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  • Writer's pictureZsofia NAGY

What if we don't manage to align on a new economic & societal model?



Let me start with that I'm going to use the energy generation side of our lives to make my point, i.e. the fossil fuel industry situation.

In the media and in our daily lives, the "box match" between the fossil fuel industry folks and the climate activists, sustainability professionals is getting worse by the day.

I see cynical, snarky, downright unprofessional comments, spewing bile and throwing virtual (and very real) punches, scientists and NGO leaders shouting with industry leaders while industry leaders don't give a damn about what they should hear etc.….the picture is grim.

I don't see constructive critique, solutions and professional exchange happening.

I don't see a reasonable dialogue happening.

The deterioration of our climate and thus the weather conditions, which have a serious impact on our overall wellbeing, health, daily life, our professional life is very real.

It comes in waves, but these waves are increasing and the negative impact from all aspects is getting worse (if someone missed these, please open Google and read up), the cumulative impact is even worse.

At the same time, most of those in power (either economic or political or both) are still debating:

  1. The actual existence and impact of climate change

  2. The symptoms of climate change (worsening air/water/soil pollution, breakdown of climate cycles etc.) and deteriorating living conditions

  3. If the new, regenerative economic models developed by respected professionals are viable

  4. The actual necessary course of action and its financing to make the transformation happen (including energy resources!)

With all due respect, we are past the point to debate any of these by now.

We have more than enough scientific evidence (many from the fossil fuel industry's researchers and scientists themselves - in public domain by now) that the fossil fuel industry's activities are very much part of the equation and are critically detrimental to the environment, along with many other human activities, including our setup of extractive economic behaviour.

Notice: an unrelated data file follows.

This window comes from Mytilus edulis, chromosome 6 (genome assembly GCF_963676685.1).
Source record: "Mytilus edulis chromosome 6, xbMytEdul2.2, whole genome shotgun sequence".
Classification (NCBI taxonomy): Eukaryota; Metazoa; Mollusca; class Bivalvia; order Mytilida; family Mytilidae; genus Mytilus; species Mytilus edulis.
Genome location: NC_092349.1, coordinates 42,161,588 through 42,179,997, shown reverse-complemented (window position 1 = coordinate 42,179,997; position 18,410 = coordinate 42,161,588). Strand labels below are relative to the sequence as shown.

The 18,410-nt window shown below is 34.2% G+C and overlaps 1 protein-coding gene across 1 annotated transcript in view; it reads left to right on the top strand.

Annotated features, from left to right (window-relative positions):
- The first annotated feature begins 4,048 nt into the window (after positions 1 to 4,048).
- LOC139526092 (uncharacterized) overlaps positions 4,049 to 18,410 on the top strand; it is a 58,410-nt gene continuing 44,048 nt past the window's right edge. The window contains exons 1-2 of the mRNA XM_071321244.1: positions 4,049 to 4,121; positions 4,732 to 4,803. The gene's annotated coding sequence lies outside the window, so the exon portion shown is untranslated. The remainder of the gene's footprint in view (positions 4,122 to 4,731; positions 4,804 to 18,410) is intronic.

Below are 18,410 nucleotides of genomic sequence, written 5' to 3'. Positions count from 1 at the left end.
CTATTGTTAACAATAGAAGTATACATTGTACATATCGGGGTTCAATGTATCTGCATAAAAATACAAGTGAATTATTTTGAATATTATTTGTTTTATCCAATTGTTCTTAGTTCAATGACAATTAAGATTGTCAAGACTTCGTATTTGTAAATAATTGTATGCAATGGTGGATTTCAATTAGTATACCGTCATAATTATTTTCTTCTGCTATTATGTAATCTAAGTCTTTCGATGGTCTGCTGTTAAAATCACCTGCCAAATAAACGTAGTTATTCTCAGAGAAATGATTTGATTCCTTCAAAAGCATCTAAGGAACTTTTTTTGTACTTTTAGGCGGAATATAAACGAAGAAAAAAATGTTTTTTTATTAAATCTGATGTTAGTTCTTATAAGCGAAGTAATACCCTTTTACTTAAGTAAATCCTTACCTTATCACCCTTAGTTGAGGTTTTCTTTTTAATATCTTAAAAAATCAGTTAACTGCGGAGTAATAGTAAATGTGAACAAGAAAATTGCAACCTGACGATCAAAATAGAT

I am one of those, who acknowledges the fact that how the fossil fuel industry supported the improvement of life and technological advances is undeniable in many ways. We have derivatives in our lives everywhere (also in medicine for example) that help humanity, not just destroy it. They provide energy and a workplace for many people globally.

So the change from the current structure to the new, regenerative economic structure must happen in a way that doesn't leave those behind, who work* in the fossil fuel industry and at the same time, it doesn't forget about those, who were negatively impacted by the fossil fuel industry either (*here I strictly mean those who work in the industry and not those who extract profit from it as shareholders).

Now, I'd respectfully ask people to think through these few coming points for our hypothesis:

  1. With all the research and evidence in our hands, it is still possible that either side is wrong in their calculations and anticipations regarding energy sources. The only sure thing is that our extractive & transactional economic models are deadly (= we don't live within our resources).

  2. Climate activists say the climate change is real and the links to the fossil fuel industry are undeniable, a large portion of the damage comes from there (especially due to the massive proliferation of derivatives in our lives), therefore fossil fuel industry needs to be restricted and we need a larger transformation/change to regenerative economy practices.